February 4, 2013
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The last few decades have been a time of impressive growth and change for higher education in Latin America. The newest publication in the Global Education Research Reports Series, Latin America’s New Knowledge Economy: Higher Education, Government, and International Collaboration, reviews the policies, institutions, and programs that helped bring about these changes, as well as their outcomes in terms of access, workforce training, and research. In the book, leading scholars from Latin America in the U.S. explore key issues, including higher education’s role in advanced workforce development, trends in academic mobility and outcomes for brain circulation, and investment in the region by U.S. universities and corporations. To purchase the book, visit IIE's online bookstore
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IIE is pleased to announce that the print edition of Open Doors 2012: Report on International Educational Exchange is now available for purchase. Open Doors provides a long-standing, comprehensive statistical analysis of academic mobility between the United States and the nations of the world.

Open Doors, published with support from the Bureau of Educational and Cultural Affairs of the U.S. Department of State, features graphic displays, especially data maps, tables, figures, and to-the-point policy-oriented analysis. The book is available for purchase here

Some key highlights from this year's Open Doors include:
  • The number of international students at U.S. colleges and universities increased by 6 percent to a record high of 764,495 in the 2011/12 academic year.
  • There were increasing numbers of U.S. students studying abroad in many non-traditional destinations. The number of U.S. students increased by 13 percent in Brazil, 5 percent in China, 16 percent in Costa Rica, 12 percent in India, and 16 percent in South Korea.
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U.S. Students in China: Meeting the Goals of the 100,000 Strong Initiative, a new report from IIE’s Center for Academic Mobility Research with support from the Ford Foundation, presents findings from a pilot study to capture the full breadth of U.S. student participation in education abroad activities in China.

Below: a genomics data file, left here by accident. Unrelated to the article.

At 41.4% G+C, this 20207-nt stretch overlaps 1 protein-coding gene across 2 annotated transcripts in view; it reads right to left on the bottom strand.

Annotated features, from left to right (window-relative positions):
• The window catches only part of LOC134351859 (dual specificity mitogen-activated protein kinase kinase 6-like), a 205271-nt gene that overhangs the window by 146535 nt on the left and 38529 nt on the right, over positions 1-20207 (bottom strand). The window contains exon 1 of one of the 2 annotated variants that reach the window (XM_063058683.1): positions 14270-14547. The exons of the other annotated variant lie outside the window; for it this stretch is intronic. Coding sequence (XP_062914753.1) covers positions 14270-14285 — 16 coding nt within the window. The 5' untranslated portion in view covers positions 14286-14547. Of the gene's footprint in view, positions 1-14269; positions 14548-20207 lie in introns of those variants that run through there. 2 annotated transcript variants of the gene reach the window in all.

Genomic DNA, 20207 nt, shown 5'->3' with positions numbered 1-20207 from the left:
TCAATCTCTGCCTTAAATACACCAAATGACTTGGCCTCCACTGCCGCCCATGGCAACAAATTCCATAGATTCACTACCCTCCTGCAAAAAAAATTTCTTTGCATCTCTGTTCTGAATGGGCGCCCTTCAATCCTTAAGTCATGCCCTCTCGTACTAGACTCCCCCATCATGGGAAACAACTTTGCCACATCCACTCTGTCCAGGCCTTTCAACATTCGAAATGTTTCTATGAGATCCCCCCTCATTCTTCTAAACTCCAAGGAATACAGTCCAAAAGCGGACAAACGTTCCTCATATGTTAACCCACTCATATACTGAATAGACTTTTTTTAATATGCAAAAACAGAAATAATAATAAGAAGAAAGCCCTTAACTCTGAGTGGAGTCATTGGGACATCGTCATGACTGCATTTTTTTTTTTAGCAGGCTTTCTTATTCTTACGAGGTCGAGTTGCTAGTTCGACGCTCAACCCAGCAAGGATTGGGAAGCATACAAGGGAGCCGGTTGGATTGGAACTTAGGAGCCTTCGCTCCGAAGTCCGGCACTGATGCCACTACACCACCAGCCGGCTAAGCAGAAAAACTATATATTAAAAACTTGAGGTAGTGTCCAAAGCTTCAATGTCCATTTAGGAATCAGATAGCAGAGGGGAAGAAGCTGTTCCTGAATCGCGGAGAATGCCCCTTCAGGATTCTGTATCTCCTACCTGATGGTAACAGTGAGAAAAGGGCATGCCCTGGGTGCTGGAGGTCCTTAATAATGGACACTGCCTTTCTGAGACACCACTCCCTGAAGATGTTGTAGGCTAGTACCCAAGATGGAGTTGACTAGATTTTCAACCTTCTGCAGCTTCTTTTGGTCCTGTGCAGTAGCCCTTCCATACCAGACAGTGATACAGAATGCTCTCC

The study finds that American students are going to China for a wide range of education activities, and based on the number of students pursuing expanded non-credit educational opportunities in China, the U.S. Department of State’s goal of sending 100,000 Americans to study in China by 2014 will likely be met. The report also addresses the challenges and opportunities for sending more Americans to China and the need for a better system of tracking student activity abroad at the institutional level. 

Key findings: There were at least 26,686 Americans participating in a wide range of educational activities in China in 2011, with more than 58 percent participating in programs for academic credit and 42 percent participating in non-credit activities and degree study. While about 76 percent of all U.S. students in China pursuing for-credit and not-for-credit education abroad were undergraduates, the number of students pursuing full degrees in China is on the rise: 2,184 Americans were enrolled in Chinese higher education institutions in 2011, a 23 percent increase over the previous year. 


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